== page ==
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Home Uncategorized A Dream of Justice

A Dream of Justice

Ian Doherty

A Shared Home Place, by Seamus Mallon with Andy Pollak, Lilliput Press, 272 pp, €20, ISBN: 9781843517634

There is a dichotomy in this book. Its core consists of a personal and political memoir and covers Chapters 1 to 11. This is encased in an introduction by Andy Pollak and the final three chapters (12-15), which together make up a political pamphlet, largely concerned with future options. The reader will judge whether these sit comfortably together. This reviewer thinks not, on balance.

Mallon is not offering us a history of Northern Ireland in recent times. While his account is strictly true to the facts and broadly chronological what we get is an informed commentary on the period since 1968 from the standpoint of one of the central participants. Of profound value are the insights provided into the fundamental themes and issues of the past fifty years in the North. The voice is utterly authentic. It is grounded in the author’s scholarly understanding of the antiquity of the conflict and his intimate knowledge of its practical outworkings in his own time.

Seamus Mallon would not claim to be impartial. His core beliefs are honestly and clearly stated. He can, however, claim to be fair-minded, with a capacity and a willingness to go to great lengths to understand the cultural and political outlook of those who don’t agree with him. Nowhere is this more evident than in his relations with the Unionist people and with their political leaders. He has some very harsh things to say but he says them in ways that are entirely free from sectarian bigotry. He also demonstrates a degree of empathy and humanity rarely found in our political leaders.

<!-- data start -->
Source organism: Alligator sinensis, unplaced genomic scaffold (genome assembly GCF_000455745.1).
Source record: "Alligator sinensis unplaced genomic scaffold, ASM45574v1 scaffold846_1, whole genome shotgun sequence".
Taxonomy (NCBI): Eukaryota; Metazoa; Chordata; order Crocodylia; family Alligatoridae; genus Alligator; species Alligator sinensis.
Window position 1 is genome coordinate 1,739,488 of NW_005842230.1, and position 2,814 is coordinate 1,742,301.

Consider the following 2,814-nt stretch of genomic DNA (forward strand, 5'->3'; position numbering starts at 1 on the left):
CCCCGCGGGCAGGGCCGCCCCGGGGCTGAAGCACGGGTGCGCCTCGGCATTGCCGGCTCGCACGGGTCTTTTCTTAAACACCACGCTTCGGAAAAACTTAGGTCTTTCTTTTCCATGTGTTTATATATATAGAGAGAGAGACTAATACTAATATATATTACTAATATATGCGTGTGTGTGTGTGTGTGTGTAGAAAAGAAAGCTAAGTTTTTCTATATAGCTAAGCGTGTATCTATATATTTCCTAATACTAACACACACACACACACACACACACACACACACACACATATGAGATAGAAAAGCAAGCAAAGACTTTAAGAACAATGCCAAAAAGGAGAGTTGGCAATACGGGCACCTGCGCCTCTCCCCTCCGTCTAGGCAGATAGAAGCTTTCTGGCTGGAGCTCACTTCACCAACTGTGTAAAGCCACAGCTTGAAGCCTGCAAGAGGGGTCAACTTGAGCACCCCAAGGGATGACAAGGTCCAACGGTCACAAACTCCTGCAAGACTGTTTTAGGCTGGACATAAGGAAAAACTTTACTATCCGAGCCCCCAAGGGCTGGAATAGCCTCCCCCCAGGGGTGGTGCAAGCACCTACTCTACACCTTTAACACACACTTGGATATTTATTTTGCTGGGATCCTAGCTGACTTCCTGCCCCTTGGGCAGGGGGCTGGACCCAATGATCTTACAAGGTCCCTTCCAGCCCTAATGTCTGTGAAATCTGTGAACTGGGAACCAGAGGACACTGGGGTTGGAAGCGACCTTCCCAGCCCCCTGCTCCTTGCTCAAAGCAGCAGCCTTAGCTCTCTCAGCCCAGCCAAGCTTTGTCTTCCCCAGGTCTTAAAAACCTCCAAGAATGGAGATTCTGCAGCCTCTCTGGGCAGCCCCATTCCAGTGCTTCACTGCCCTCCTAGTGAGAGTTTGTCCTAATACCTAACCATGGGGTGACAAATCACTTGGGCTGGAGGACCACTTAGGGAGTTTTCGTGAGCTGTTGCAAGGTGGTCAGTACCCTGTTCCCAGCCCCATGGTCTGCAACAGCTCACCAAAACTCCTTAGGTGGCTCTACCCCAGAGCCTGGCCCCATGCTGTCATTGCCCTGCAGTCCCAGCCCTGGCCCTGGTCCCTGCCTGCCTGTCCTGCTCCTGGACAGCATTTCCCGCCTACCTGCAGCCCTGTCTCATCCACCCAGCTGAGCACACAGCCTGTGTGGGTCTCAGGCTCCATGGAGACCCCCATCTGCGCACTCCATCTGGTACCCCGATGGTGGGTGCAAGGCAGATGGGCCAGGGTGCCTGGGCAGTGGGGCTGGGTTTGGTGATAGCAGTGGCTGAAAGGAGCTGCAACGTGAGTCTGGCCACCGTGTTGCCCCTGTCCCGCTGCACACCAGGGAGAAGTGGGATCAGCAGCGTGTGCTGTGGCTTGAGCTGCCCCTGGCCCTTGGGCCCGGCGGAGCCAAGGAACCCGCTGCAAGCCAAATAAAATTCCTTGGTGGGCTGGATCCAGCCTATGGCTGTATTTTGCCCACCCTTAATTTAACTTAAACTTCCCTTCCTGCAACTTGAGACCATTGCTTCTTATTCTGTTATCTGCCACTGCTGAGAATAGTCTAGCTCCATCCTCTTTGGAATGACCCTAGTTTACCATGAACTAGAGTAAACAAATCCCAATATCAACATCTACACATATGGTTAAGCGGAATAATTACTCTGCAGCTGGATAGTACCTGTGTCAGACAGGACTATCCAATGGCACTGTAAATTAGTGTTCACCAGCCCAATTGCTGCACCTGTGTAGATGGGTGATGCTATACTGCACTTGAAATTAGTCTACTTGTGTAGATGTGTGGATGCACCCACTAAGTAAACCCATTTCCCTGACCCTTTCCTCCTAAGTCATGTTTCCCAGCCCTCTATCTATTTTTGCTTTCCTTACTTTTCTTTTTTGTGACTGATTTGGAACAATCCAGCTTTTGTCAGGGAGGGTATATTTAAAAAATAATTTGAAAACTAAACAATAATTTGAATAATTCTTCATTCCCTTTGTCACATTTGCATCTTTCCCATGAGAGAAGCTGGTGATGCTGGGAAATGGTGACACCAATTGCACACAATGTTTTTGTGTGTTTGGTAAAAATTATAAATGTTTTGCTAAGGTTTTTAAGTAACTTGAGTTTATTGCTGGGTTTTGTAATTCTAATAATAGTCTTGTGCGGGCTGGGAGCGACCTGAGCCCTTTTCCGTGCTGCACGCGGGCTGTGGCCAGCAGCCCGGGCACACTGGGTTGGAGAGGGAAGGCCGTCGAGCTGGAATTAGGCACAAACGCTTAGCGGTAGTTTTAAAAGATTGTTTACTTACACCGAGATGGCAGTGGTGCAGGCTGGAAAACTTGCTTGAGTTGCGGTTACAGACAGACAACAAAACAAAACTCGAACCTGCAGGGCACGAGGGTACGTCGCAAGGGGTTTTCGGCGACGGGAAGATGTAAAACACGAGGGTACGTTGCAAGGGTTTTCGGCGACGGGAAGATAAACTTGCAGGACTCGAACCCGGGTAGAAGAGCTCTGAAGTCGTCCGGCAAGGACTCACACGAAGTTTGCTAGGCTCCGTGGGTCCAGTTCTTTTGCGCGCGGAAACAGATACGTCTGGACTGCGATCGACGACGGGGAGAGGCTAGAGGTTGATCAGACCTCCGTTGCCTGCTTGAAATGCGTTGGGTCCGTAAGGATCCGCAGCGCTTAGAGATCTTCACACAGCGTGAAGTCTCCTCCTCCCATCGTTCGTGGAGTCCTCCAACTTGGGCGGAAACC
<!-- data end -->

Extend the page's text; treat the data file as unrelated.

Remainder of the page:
The second key characteristic is signalled in the book’s title. Mallon has a profound sense of place. His understanding of Armagh in particular and of the North in general is comprehensive. Frequent references to the history of his locality go back as far as Plantation times. There is also depth – displayed not least in his references to his Protestant neighbours, their families, their lives and their fundamental beliefs. On several occasions he quotes Seamus Heaney to help understand a heartbreaking situation yet Mallon himself actually mirrors Heaney in the way his grounded understanding of the local illustrates universal values. These values are timeless and are rooted in his essential humanity. They emerge and take shape in the way he engages with the people of his own place in a time of trial and distress.

This is not a long book, being just short of 200 pages. It is commentary and reflection, thematic and personal. A review can sometimes be an alternative to reading a long and complex narrative – a summary or précis. That would not be appropriate in this case. A man, his times and his place emerge fully and authentically from his own reflections, from his own story told in direct simple prose. It just needs to be read. Those who have lived through the period in question will find numerous reminders of events half-forgotten, presented again in their various contexts of elation, horror, despair and hope. Those whose knowledge is more remote or cursory will acquire deeper understanding and be, like Coleridge’s wedding guest, “sadder but wiser” at the end.

A number of key themes emerge and recur throughout the narrative. They might be summarised as follows: the historical context; the unionist people and their leaders; constitutional progress; nationalism – peaceful means versus violence; policing and justice – terror, repression, collusion; Hume and Mallon – a difficult, complex relationship; Seamus Mallon – politician, philosopher, neighbour.